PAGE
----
Biomineralization is the process in which soft organic tissues use minerals to produce shells, skeletons and teeth for various functions such as protection and physical support. The ability of the cells to control the time and place of crystal nucleation as well as crystal orientation and stiffness is far beyond the state-of-the art of human technologies. Thus, understanding the biological control of biomineralization will promote our understanding of embryo development as well as provide novel approaches for material engineering. Sea urchin larval skeletogenesis offers an excellent platform for functional analyses of both the molecular control system and mineral uptake and deposition. Here we describe the current understanding of the genetic, molecular and cellular processes that underlie sea urchin larval skeletogenesis. We portray the regulatory genes that define the specification of the skeletogenic cells and drive the various morphogenetic processes that occur in the skeletogenic lineage, including: epithelial to mesenchymal transition, cell migration, spicule cavity formation and mineral deposition into the spicule cavity. We describe recent characterizations of the size, motion and mineral concentration of the calcium-bearing vesicles in the skeletogenic cells. We review the distinct specification states within the skeletogenic lineage that drive localized skeletal growth at the tips of the spicules. Finally, we discuss the surprising similarity between the regulatory network and cellular processes that drive sea urchin skeletogenesis and those that control vertebrate vascularization. Overall, we illustrate the novel insights on the biological regulation and evolution of biomineralization, gained from studies of the sea urchin larval skeletogenesis.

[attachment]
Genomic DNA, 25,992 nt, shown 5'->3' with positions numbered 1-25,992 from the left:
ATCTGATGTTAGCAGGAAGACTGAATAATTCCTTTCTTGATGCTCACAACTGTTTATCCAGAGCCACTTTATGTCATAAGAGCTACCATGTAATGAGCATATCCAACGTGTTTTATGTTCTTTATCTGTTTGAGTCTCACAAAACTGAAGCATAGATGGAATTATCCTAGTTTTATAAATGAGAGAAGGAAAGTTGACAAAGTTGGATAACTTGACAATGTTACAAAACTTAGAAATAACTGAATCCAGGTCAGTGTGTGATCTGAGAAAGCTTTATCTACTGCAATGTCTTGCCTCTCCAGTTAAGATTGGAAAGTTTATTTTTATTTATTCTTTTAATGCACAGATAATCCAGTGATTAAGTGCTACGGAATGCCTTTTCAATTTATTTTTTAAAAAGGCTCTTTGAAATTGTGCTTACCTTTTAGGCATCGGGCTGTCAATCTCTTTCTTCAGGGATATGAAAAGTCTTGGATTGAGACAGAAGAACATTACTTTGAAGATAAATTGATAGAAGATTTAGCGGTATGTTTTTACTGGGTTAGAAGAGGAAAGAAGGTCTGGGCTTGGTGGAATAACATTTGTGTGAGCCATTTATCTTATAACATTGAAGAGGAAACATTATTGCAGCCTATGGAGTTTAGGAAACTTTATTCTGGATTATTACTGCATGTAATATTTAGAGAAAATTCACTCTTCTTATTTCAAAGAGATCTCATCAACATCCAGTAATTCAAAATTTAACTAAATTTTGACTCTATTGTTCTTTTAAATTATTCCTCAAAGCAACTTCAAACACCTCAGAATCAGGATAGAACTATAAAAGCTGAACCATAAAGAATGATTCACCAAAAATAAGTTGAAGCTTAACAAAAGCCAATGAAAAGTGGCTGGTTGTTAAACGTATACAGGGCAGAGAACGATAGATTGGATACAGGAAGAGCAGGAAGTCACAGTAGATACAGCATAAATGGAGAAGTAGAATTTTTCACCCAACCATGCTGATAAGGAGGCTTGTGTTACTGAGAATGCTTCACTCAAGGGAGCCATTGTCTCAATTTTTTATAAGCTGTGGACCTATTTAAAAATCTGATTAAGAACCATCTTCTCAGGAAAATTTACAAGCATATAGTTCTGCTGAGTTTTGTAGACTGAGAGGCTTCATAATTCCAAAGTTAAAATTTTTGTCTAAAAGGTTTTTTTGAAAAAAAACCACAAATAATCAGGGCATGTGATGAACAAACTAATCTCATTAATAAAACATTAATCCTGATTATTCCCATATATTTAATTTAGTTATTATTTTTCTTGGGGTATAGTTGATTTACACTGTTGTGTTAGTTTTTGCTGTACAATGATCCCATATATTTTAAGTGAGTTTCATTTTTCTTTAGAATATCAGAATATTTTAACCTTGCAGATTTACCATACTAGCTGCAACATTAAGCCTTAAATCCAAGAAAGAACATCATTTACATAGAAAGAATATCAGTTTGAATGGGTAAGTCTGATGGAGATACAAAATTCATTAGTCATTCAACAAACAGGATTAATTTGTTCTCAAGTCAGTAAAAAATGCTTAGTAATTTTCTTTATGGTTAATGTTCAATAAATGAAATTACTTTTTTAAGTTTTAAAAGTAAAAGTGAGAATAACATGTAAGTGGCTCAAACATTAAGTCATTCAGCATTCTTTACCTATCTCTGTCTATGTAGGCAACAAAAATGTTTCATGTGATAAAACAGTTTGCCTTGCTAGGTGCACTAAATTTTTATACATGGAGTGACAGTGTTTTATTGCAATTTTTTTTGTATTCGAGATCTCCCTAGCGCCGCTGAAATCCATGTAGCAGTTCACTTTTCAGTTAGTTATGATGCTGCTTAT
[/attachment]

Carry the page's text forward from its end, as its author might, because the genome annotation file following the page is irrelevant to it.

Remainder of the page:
Bibliographical noteFunding Information:
We thank Yael Politi for insightful comments about the manuscript. We thank the two anonymous reviewers for their excellent questions and suggestion that helped us improve the paper. Research was supported by the Israel Science Function grant number: 211/20 to Smadar Ben-Tabou de-Leon and the Zuckerman Fellowship to Mark Winter. We thank Yarden Ben-Tabou de-Leon for drawing the embryo illustration in Fig. 3 .
© 2021 Elsevier Inc.
- Gene regulatory network
- Sea urchin
- Vascular Endothelial Growth Factor
- Vesicle diffusion
ASJC Scopus subject areas
- Structural Biology